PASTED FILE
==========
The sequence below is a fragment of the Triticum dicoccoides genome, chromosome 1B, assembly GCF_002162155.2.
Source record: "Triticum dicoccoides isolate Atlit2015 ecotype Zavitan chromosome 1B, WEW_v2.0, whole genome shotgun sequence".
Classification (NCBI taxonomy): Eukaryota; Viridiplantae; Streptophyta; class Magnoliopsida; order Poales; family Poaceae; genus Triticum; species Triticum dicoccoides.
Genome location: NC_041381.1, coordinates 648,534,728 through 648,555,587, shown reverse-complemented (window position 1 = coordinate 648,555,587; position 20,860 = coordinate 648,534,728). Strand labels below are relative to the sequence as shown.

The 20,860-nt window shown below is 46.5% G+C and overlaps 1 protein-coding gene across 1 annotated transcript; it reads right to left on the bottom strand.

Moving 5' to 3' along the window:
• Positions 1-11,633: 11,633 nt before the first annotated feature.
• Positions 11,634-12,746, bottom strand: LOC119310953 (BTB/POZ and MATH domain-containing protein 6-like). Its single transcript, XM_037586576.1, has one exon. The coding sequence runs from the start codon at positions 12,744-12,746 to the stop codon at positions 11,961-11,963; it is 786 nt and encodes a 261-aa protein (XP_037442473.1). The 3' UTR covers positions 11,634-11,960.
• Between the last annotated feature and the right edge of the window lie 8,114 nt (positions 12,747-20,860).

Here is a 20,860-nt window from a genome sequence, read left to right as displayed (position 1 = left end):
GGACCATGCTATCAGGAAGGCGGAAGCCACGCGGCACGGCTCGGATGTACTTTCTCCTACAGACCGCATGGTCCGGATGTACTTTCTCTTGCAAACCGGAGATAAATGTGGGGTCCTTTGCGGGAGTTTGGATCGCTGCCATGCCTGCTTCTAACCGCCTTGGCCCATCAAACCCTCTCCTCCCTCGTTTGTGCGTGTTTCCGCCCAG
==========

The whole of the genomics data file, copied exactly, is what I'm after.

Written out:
The sequence below is a fragment of the Triticum dicoccoides genome, chromosome 1B, assembly GCF_002162155.2.
Source record: "Triticum dicoccoides isolate Atlit2015 ecotype Zavitan chromosome 1B, WEW_v2.0, whole genome shotgun sequence".
Classification (NCBI taxonomy): Eukaryota; Viridiplantae; Streptophyta; class Magnoliopsida; order Poales; family Poaceae; genus Triticum; species Triticum dicoccoides.
Genome location: NC_041381.1, coordinates 648,534,728 through 648,555,587, shown reverse-complemented (window position 1 = coordinate 648,555,587; position 20,860 = coordinate 648,534,728). Strand labels below are relative to the sequence as shown.

The 20,860-nt window shown below is 46.5% G+C and overlaps 1 protein-coding gene across 1 annotated transcript; it reads right to left on the bottom strand.

Moving 5' to 3' along the window:
• Positions 1-11,633: 11,633 nt before the first annotated feature.
• Positions 11,634-12,746, bottom strand: LOC119310953 (BTB/POZ and MATH domain-containing protein 6-like). Its single transcript, XM_037586576.1, has one exon. The coding sequence runs from the start codon at positions 12,744-12,746 to the stop codon at positions 11,961-11,963; it is 786 nt and encodes a 261-aa protein (XP_037442473.1). The 3' UTR covers positions 11,634-11,960.
• Between the last annotated feature and the right edge of the window lie 8,114 nt (positions 12,747-20,860).

Here is a 20,860-nt window from a genome sequence, read left to right as displayed (position 1 = left end):
GGACCATGCTATCAGGAAGGCGGAAGCCACGCGGCACGGCTCGGATGTACTTTCTCCTACAGACCGCATGGTCCGGATGTACTTTCTCTTGCAAACCGGAGATAAATGTGGGGTCCTTTGCGGGAGTTTGGATCGCTGCCATGCCTGCTTCTAACCGCCTTGGCCCATCAAACCCTCTCCTCCCTCGTTTGTGCGTGTTTCCGCCCAG